Friday, March 21, 2008

On Good Friday.

In prayer this morning, I found my mind wandering back to some poignant words that I heard in a Good Friday homily a few years ago: "It is difficult to make this cross holy, and it is hard to make this Friday good."

I once posted a reflection on the above words on my old blog, suggesting that one way we "make this Friday good" is by entering into the experience of Christ's Passion as fully as we can. One way of doing this is by taking part in the liturgical services by which the Church celebrates Good Friday. Another way of entering into the Passion is through private prayer, reflectively reading the accounts offered to us by the Gospels. The visual arts can also help one enter more fully into the experience of Good Friday; images like the Russian icon of the Crucifixion shown above can help us to focus more clearly on Christ. The same may be said of such films as Denys Arcand's Jesus of Montreal, Mel Gibson's The Passion of the Christ and Pier Paolo Pasolini's The Gospel According to Matthew.

Of course, music can also help us to enter more fully into the experience of Christ's Passion. As an element of my Lenten prayer this year, I've been listening regularly to Johann Sebastian Bach's Matthäuspassion. Originally composed for use during the Good Friday liturgy in Bach's own Thomaskirche in Leipzig, the Matthäuspassion has won a place in the hearts of listeners around the world - and not only within the historic bounds of Christendom but in places where Christians are rare. If you find yourself in Tokyo, for instance, you can count on annual performances of the Matthäuspassion by the renowned Bach Collegium Japan.

The Bach Cantatas Website has a putatively complete directory of over 160 different recordings of the Matthäuspassion made since 1930, together with reviews and extensive commentary on various versions of the work. My own favorite recording - and the one I've been listening to repeatedly this Lent - is Nikolaus Harnoncourt's 1970 version, which seeks to replicate the sound that Bach himself would have heard by using period instruments, an all-male choir and treble soloists. I highly recommend the Harnoncourt Matthäuspassion, but if that recording isn't to your liking you can probably find another that suits your taste.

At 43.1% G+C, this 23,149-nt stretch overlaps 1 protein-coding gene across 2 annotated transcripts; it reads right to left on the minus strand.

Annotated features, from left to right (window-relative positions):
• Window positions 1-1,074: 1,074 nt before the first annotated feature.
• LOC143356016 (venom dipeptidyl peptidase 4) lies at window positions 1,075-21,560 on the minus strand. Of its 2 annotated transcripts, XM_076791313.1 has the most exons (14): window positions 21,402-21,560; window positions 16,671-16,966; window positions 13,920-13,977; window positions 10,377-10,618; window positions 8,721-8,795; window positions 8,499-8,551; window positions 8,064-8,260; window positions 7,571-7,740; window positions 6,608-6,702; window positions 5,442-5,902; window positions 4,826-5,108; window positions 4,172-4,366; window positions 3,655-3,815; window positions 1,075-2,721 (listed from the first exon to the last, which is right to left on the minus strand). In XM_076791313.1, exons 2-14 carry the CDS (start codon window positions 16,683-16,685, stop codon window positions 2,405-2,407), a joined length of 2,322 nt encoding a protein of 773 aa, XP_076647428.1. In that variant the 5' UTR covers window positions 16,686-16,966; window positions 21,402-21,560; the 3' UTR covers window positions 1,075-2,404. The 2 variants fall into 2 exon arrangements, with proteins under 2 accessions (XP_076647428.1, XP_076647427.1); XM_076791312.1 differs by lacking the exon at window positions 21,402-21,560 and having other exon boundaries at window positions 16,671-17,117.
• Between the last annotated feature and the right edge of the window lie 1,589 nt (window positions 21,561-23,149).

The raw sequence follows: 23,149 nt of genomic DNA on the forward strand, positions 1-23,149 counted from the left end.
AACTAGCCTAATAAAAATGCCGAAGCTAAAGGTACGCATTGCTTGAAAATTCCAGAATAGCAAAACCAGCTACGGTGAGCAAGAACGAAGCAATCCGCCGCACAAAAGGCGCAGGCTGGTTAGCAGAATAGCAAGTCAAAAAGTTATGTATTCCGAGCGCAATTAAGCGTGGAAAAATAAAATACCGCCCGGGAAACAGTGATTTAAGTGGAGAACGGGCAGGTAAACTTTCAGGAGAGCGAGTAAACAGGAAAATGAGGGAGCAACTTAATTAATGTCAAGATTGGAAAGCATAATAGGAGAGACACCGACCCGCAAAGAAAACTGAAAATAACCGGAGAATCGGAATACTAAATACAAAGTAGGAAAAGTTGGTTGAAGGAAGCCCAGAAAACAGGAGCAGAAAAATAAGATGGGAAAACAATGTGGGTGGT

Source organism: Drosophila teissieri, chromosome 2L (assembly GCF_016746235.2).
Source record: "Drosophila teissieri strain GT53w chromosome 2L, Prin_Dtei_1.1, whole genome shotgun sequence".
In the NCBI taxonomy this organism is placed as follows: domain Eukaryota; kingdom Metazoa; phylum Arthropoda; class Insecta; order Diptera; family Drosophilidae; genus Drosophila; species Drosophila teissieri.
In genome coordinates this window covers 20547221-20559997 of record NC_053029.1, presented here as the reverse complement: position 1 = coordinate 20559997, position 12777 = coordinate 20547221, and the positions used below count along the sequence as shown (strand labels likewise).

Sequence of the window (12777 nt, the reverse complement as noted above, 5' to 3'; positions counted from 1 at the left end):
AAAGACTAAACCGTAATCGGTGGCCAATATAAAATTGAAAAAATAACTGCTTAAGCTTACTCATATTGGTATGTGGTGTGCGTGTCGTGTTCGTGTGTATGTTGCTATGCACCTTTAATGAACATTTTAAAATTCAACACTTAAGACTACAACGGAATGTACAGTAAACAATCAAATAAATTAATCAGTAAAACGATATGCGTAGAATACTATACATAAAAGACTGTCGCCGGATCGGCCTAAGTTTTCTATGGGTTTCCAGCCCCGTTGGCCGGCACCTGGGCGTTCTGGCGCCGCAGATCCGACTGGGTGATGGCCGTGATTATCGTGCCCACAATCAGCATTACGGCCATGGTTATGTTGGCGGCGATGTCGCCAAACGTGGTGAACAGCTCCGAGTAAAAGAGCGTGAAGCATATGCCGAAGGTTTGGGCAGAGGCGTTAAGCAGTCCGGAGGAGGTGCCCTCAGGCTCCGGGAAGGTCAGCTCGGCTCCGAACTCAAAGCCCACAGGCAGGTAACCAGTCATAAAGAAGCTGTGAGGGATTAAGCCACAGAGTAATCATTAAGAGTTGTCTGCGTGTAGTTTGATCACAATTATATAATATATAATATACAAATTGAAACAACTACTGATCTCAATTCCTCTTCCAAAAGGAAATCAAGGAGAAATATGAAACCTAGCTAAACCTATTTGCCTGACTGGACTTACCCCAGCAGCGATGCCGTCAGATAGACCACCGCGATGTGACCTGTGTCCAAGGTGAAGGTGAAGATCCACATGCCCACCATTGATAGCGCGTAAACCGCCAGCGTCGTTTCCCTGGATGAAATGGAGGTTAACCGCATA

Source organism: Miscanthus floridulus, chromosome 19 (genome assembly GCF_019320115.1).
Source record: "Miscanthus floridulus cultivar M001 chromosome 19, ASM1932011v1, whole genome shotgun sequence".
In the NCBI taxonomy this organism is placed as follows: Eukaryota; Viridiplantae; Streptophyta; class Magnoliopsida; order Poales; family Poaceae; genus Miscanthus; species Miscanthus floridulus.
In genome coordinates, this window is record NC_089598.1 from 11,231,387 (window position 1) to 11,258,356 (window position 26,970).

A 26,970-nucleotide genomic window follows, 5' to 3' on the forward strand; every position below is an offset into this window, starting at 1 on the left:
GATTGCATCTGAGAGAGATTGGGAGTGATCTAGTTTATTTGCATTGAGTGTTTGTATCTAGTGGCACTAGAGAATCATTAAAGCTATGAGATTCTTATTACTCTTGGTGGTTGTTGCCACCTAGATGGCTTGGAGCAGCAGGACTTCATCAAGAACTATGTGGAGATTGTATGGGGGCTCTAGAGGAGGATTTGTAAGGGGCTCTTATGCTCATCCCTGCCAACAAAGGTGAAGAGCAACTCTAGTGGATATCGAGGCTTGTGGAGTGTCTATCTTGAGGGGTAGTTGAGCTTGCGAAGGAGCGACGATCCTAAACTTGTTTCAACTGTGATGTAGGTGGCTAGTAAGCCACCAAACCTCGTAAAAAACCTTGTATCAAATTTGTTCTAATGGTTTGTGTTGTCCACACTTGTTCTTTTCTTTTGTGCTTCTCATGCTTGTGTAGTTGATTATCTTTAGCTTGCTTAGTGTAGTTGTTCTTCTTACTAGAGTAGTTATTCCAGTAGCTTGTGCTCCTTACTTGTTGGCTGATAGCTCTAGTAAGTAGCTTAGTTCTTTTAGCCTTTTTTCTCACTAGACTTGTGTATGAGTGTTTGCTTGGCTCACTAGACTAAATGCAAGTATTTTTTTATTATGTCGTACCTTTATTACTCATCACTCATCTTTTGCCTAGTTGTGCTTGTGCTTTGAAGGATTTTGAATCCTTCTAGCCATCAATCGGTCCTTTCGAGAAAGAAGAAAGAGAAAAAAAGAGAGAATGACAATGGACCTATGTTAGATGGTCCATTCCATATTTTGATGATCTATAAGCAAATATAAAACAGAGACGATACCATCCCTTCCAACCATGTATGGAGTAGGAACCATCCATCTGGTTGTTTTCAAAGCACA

As a coda to my Lenten experience with a masterpiece of devotional music and as a way of entering more deeply into Good Friday, I'll be going tonight to hear the New York Philharmonic and the combined forces of the Westminster Choir and the American Boychoir perform the Matthäuspassion under the direction of Kurt Masur. This concert promises to be a significant musical event on at least two counts: the robust octogenarian Masur is known as a great interpreter of Bach, and the Philharmonic is offering its first performance of the Matthäuspassion in a decade. The reviews - like this one in today's New York Times - have been positive, and I'm looking forward to the concert. After commemorating Christ's Passion in the manner prescribed by the Church, I'll be rounding out Good Friday with Masur's Bach. My hope and prayer for the readers of this blog is that you will find your own ways of entering more deeply into the experience of Christ's Passion. AMDG.


At 3/21/2008 10:45 PM, Blogger Michelle said...

St. Matthew's Passion is a marvel indeed -- and the Harnoncourt version is my favorite (I want to be there). This year, though, I discovered Avro Part's Passion. Bach makes me as if I'm present at the Passion - Part's makes me feel as if I am in Christ's mind as he moves through those most trying hours. If you haven't heard it - try it next Lent. It's modern, but pulls strongly from the Church's musical roots.

At 3/23/2008 3:25 PM, Blogger Joseph Koczera, S.J. said...


Happy Easter! I hope you and your family are well on this joyful day.

I'll have to give Part a listen. As for Friday's performance of the St. Matthew Passion, the New York Philharmonic and the two choirs were excellent, as were the the baritone who sang the part of Jesus (Matthias Goerne) and the tenor who took the part of the Evangelist (James Taylor). The other soloists were a bit uneven, but nonetheless I had a great time. I feel like I appreciate the work more having seen it live.


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